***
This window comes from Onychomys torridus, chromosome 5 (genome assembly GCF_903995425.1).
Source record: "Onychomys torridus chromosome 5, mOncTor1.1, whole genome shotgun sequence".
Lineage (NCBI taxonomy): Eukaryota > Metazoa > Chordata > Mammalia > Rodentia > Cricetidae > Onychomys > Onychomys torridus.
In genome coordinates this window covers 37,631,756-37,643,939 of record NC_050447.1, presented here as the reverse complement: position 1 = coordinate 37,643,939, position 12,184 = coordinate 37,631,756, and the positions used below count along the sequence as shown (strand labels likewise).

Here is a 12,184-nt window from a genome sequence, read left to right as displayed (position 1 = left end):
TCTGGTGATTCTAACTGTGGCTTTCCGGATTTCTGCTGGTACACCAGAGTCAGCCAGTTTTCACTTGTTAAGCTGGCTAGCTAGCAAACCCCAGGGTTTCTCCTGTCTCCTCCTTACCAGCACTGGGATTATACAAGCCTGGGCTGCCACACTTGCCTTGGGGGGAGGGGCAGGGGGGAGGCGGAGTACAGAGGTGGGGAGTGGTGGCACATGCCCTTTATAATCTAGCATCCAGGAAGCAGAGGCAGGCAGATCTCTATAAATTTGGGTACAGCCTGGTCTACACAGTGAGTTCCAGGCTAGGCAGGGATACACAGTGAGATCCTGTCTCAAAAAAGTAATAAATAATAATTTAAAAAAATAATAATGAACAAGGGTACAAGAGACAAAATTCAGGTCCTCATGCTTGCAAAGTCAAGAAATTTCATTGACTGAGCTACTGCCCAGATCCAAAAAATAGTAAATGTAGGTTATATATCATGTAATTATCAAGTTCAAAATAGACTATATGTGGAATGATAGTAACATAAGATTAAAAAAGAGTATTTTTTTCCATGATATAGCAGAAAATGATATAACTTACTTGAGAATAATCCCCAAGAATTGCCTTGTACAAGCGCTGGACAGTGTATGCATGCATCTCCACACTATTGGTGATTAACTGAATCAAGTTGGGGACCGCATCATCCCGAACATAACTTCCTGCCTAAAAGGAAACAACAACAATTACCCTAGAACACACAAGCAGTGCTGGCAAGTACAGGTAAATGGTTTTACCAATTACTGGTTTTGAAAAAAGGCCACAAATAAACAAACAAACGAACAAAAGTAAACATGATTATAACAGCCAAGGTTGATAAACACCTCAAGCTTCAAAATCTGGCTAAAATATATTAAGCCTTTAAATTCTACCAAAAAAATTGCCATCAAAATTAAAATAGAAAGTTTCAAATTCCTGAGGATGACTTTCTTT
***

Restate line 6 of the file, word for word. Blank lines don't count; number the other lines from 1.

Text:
TCTGGTGATTCTAACTGTGGCTTTCCGGATTTCTGCTGGTACACCAGAGTCAGCCAGTTTTCACTTGTTAAGCTGGCTAGCTAGCAAACCCCAGGGTTTCTCCTGTCTCCTCCTTACCAGCACTGGGATTATACAAGCCTGGGCTGCCACACTTGCCTTGGGGGGAGGGGCAGGGGGGAGGCGGAGTACAGAGGTGGGGAGTGGTGGCACATGCCCTTTATAATCTAGCATCCAGGAAGCAGAGGCAGGCAGATCTCTATAAATTTGGGTACAGCCTGGTCTACACAGTGAGTTCCAGGCTAGGCAGGGATACACAGTGAGATCCTGTCTCAAAAAAGTAATAAATAATAATTTAAAAAAATAATAATGAACAAGGGTACAAGAGACAAAATTCAGGTCCTCATGCTTGCAAAGTCAAGAAATTTCATTGACTGAGCTACTGCCCAGATCCAAAAAATAGTAAATGTAGGTTATATATCATGTAATTATCAAGTTCAAAATAGACTATATGTGGAATGATAGTAACATAAGATTAAAAAAGAGTATTTTTTTCCATGATATAGCAGAAAATGATATAACTTACTTGAGAATAATCCCCAAGAATTGCCTTGTACAAGCGCTGGACAGTGTATGCATGCATCTCCACACTATTGGTGATTAACTGAATCAAGTTGGGGACCGCATCATCCCGAACATAACTTCCTGCCTAAAAGGAAACAACAACAATTACCCTAGAACACACAAGCAGTGCTGGCAAGTACAGGTAAATGGTTTTACCAATTACTGGTTTTGAAAAAAGGCCACAAATAAACAAACAAACGAACAAAAGTAAACATGATTATAACAGCCAAGGTTGATAAACACCTCAAGCTTCAAAATCTGGCTAAAATATATTAAGCCTTTAAATTCTACCAAAAAAATTGCCATCAAAATTAAAATAGAAAGTTTCAAATTCCTGAGGATGACTTTCTTT